Advantages The adventure continues!
Disadvantages Sometimes a bit difficult to keep up with.
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The Riddle is the second book in Alison Croggon's Pellinor series, which begins with The Gift and ends with The Singing. This tetralogy (or quartet, as Croggon herself refers to the books), is aimed at young adults, and is a very descriptive account of the adventures of a young girl called Maerad and her struggle against the Dark. The story takes place in the world of Edil-Amarandh, and the books are based on ‘The Riddle of the Treesong’, or ‘Naraudh Lar-Chanë’ in Annaren, the language spoken in Annar, which is a region in Edil-Amarandh. In The Riddle, Maerad, Cadvan, Saliman and Hem have had to flee Norloch, which is now in the power of the corrupt first Bard Enkir. For safety, they decide that Saliman and Hem will travel South, while Cadvan and Maerad try to find ‘The Treesong’, even though they do not know what it is. For more information about the world of Pellinor, go to: http://booksofpellinor.com
The Riddle is the second book of a quartet about a girl called Maerad, her mentor Cadvan and her brother Hem.
Here's a really brief summary of the story, as it would be very easy to give things away for this one:
Now, hunted by both Light and Dark, Maerad and Cadvan search the Riddle of the Treesong before the Dark takes over. On their journey to the island of Thorold they are attacked by a Stormdog, which is a being which can only be controlled by the Elidhu. This makes them realise what they’re up against. Luckily Maerad and Cadvan find a safe place to rest in Thorold, but not for long, as Maerad’s powers continue to develop and it becomes clear that they have to move on. In the Far North, Maerad travels through a terrifying glacial wilderness, is captured by Jussacks and brought to the icy world of the Winterking. Here, Maerad must face many challenges and confront the riddle that is within her, as she struggles against the power that is pressing down on her.WHAT I THINK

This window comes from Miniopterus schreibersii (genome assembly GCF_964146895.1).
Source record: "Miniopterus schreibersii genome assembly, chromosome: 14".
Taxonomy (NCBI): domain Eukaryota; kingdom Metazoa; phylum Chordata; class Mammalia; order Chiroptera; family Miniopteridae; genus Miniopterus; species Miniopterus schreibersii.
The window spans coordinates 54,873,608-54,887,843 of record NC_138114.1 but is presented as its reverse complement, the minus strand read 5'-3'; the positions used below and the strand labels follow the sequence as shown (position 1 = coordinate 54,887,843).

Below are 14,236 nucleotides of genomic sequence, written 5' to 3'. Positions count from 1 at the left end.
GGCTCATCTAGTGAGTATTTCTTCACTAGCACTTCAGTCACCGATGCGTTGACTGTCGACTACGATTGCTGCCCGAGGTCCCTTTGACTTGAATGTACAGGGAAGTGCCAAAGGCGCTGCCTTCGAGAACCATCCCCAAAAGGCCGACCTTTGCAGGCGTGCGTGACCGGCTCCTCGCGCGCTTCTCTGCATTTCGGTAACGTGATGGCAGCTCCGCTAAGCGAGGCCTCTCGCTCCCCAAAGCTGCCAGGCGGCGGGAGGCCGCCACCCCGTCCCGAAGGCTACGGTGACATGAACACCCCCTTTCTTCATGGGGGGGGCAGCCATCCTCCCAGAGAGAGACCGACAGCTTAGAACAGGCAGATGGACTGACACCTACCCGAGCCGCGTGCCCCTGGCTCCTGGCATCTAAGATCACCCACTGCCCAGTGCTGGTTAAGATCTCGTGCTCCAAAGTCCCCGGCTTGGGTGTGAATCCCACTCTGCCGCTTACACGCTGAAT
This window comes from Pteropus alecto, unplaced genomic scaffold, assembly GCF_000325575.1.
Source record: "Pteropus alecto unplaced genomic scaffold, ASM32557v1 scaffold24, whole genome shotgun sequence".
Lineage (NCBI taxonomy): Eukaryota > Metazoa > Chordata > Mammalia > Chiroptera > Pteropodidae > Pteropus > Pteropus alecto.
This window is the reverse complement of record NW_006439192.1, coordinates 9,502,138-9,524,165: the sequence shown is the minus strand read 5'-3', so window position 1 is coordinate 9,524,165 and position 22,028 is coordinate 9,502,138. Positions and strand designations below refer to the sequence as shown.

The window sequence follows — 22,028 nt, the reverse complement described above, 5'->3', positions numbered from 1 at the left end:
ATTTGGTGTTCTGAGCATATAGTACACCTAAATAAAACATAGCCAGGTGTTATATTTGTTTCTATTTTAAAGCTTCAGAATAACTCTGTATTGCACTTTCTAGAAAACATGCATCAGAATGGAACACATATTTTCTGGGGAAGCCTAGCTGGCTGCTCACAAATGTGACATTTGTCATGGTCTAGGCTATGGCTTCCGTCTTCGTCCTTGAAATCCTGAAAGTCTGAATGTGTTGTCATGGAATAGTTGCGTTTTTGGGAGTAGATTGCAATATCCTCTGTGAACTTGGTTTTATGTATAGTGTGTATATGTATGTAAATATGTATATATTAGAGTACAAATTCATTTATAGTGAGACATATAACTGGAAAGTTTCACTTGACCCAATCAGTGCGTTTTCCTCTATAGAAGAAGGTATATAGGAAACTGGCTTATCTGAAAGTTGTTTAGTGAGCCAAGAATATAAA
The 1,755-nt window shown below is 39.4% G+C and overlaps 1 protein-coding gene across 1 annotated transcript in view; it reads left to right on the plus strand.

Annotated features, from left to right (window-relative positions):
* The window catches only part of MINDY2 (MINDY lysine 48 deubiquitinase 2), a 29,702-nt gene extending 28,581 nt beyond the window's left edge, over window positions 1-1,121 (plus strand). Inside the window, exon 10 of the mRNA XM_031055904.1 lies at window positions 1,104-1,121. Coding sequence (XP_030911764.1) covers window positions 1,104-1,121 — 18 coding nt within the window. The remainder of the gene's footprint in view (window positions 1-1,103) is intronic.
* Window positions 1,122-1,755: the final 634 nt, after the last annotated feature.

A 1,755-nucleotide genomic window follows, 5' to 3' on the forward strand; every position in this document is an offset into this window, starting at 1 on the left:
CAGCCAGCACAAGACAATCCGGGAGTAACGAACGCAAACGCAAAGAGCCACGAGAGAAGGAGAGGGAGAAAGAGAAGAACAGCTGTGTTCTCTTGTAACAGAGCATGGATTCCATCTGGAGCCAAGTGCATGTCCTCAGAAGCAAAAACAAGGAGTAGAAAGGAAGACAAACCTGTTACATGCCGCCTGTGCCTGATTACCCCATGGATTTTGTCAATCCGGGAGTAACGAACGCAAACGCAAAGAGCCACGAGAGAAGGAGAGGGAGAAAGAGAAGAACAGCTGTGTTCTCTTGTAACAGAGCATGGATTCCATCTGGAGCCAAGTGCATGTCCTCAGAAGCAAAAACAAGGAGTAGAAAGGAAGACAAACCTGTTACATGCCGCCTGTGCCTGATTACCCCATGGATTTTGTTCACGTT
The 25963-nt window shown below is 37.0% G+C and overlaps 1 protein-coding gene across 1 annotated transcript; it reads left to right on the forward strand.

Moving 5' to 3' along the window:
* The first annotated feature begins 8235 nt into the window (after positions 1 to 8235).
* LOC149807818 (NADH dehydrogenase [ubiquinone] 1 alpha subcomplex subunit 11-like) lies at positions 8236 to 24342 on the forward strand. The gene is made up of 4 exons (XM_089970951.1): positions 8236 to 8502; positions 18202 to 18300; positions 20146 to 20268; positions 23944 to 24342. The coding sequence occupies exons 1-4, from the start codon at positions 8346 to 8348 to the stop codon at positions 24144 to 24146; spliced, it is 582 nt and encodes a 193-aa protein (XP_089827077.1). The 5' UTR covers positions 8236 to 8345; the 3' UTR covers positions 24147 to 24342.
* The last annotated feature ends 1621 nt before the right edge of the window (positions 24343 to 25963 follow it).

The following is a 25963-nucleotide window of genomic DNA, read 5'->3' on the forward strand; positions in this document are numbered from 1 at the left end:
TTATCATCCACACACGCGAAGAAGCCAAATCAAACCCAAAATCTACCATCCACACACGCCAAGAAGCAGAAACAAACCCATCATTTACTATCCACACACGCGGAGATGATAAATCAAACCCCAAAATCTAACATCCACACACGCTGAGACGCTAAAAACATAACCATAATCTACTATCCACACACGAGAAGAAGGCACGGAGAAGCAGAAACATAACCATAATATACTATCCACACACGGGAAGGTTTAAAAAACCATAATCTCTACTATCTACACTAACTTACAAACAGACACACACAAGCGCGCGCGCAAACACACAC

The plot of this book is mindboggling, just when you think you know what’s happening, everything turns upside down. It is, as the title suggests, a real riddle. However, this is not done in a frustrating way, but in a way that entices you to read on. The author cites the Lord of the Rings as her inspiration (dating back to when she was ten years old), and while the previous book contained definite Lord of the Rings elements, in this one Croggon develops her writing style to the point where Lord of the Rings is completely forgotten.As I’ve mentioned in my review of The Gift, what’s great about these books is the fact that they mix fantasy and travel, and give it a historical feel. Whilst this genre won’t appeal to everyone, I actually think if you can get through the first book, the second is a real treat. If you like to travel and have always wanted to see more of the world, you will love this book, because the descriptive detail is excellent, and it will remind you of places you’ve seen and places you would love to visit some day. In this book, the winter landscapes are superbly conveyed and you can feel the cold in your bones as you read.
Character development is one of the main strengths of The Riddle, as Maerad and Cadvan’s personalities continue to deepen, while Croggon also gives the reader a detailed image of each of the characters they meet on their travels. The Winterking especially is described so well that you can feel the inner conflict while you read. Croggon’s talent lies in giving the reader a snap-shot of each character and then gradually developing the way in which she portrays them. The book is written in the third person, mainly from Maerad’s point of view, meaning that the reader discovers a whole new world while she does.
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